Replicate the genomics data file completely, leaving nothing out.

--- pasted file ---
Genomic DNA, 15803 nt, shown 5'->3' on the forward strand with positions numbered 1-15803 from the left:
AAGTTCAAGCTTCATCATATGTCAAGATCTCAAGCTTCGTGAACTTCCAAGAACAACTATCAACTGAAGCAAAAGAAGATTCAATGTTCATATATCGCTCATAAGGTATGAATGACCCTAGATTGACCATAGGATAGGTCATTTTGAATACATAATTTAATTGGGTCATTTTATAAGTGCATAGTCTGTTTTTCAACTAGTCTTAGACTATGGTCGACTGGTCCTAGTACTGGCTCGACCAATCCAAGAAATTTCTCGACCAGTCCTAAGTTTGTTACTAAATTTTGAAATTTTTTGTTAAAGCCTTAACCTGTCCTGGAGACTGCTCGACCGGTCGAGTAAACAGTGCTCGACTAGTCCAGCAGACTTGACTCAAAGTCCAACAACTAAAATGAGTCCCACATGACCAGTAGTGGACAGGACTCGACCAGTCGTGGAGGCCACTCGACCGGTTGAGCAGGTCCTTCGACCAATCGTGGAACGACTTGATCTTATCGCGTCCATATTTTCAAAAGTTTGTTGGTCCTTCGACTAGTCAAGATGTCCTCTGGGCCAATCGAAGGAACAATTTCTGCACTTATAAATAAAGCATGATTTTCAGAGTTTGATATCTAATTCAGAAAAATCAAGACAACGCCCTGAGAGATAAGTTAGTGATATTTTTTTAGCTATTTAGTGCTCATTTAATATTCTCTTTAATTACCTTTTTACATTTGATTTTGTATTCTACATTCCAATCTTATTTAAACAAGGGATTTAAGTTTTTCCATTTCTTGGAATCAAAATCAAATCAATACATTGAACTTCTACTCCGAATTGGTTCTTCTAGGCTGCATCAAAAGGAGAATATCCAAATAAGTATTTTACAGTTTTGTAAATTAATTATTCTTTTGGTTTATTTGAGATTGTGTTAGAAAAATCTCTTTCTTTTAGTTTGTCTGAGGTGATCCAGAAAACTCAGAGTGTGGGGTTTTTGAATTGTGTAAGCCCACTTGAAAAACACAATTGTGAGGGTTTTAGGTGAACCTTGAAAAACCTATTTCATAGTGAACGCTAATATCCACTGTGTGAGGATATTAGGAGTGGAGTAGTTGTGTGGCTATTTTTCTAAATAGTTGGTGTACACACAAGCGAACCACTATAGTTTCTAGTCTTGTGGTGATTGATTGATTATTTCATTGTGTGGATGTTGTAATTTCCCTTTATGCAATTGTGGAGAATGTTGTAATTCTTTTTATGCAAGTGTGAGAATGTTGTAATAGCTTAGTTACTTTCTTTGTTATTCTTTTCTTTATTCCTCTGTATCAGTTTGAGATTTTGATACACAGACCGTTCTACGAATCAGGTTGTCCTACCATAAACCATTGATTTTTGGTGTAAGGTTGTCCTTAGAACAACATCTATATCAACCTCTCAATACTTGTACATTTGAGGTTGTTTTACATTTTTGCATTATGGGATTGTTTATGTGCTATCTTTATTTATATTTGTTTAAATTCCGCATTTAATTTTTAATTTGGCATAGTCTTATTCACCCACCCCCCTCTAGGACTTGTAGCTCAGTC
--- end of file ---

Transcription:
Genomic DNA, 15803 nt, shown 5'->3' on the forward strand with positions numbered 1-15803 from the left:
AAGTTCAAGCTTCATCATATGTCAAGATCTCAAGCTTCGTGAACTTCCAAGAACAACTATCAACTGAAGCAAAAGAAGATTCAATGTTCATATATCGCTCATAAGGTATGAATGACCCTAGATTGACCATAGGATAGGTCATTTTGAATACATAATTTAATTGGGTCATTTTATAAGTGCATAGTCTGTTTTTCAACTAGTCTTAGACTATGGTCGACTGGTCCTAGTACTGGCTCGACCAATCCAAGAAATTTCTCGACCAGTCCTAAGTTTGTTACTAAATTTTGAAATTTTTTGTTAAAGCCTTAACCTGTCCTGGAGACTGCTCGACCGGTCGAGTAAACAGTGCTCGACTAGTCCAGCAGACTTGACTCAAAGTCCAACAACTAAAATGAGTCCCACATGACCAGTAGTGGACAGGACTCGACCAGTCGTGGAGGCCACTCGACCGGTTGAGCAGGTCCTTCGACCAATCGTGGAACGACTTGATCTTATCGCGTCCATATTTTCAAAAGTTTGTTGGTCCTTCGACTAGTCAAGATGTCCTCTGGGCCAATCGAAGGAACAATTTCTGCACTTATAAATAAAGCATGATTTTCAGAGTTTGATATCTAATTCAGAAAAATCAAGACAACGCCCTGAGAGATAAGTTAGTGATATTTTTTTAGCTATTTAGTGCTCATTTAATATTCTCTTTAATTACCTTTTTACATTTGATTTTGTATTCTACATTCCAATCTTATTTAAACAAGGGATTTAAGTTTTTCCATTTCTTGGAATCAAAATCAAATCAATACATTGAACTTCTACTCCGAATTGGTTCTTCTAGGCTGCATCAAAAGGAGAATATCCAAATAAGTATTTTACAGTTTTGTAAATTAATTATTCTTTTGGTTTATTTGAGATTGTGTTAGAAAAATCTCTTTCTTTTAGTTTGTCTGAGGTGATCCAGAAAACTCAGAGTGTGGGGTTTTTGAATTGTGTAAGCCCACTTGAAAAACACAATTGTGAGGGTTTTAGGTGAACCTTGAAAAACCTATTTCATAGTGAACGCTAATATCCACTGTGTGAGGATATTAGGAGTGGAGTAGTTGTGTGGCTATTTTTCTAAATAGTTGGTGTACACACAAGCGAACCACTATAGTTTCTAGTCTTGTGGTGATTGATTGATTATTTCATTGTGTGGATGTTGTAATTTCCCTTTATGCAATTGTGGAGAATGTTGTAATTCTTTTTATGCAAGTGTGAGAATGTTGTAATAGCTTAGTTACTTTCTTTGTTATTCTTTTCTTTATTCCTCTGTATCAGTTTGAGATTTTGATACACAGACCGTTCTACGAATCAGGTTGTCCTACCATAAACCATTGATTTTTGGTGTAAGGTTGTCCTTAGAACAACATCTATATCAACCTCTCAATACTTGTACATTTGAGGTTGTTTTACATTTTTGCATTATGGGATTGTTTATGTGCTATCTTTATTTATATTTGTTTAAATTCCGCATTTAATTTTTAATTTGGCATAGTCTTATTCACCCACCCCCCTCTAGGACTTGTAGCTCAGTC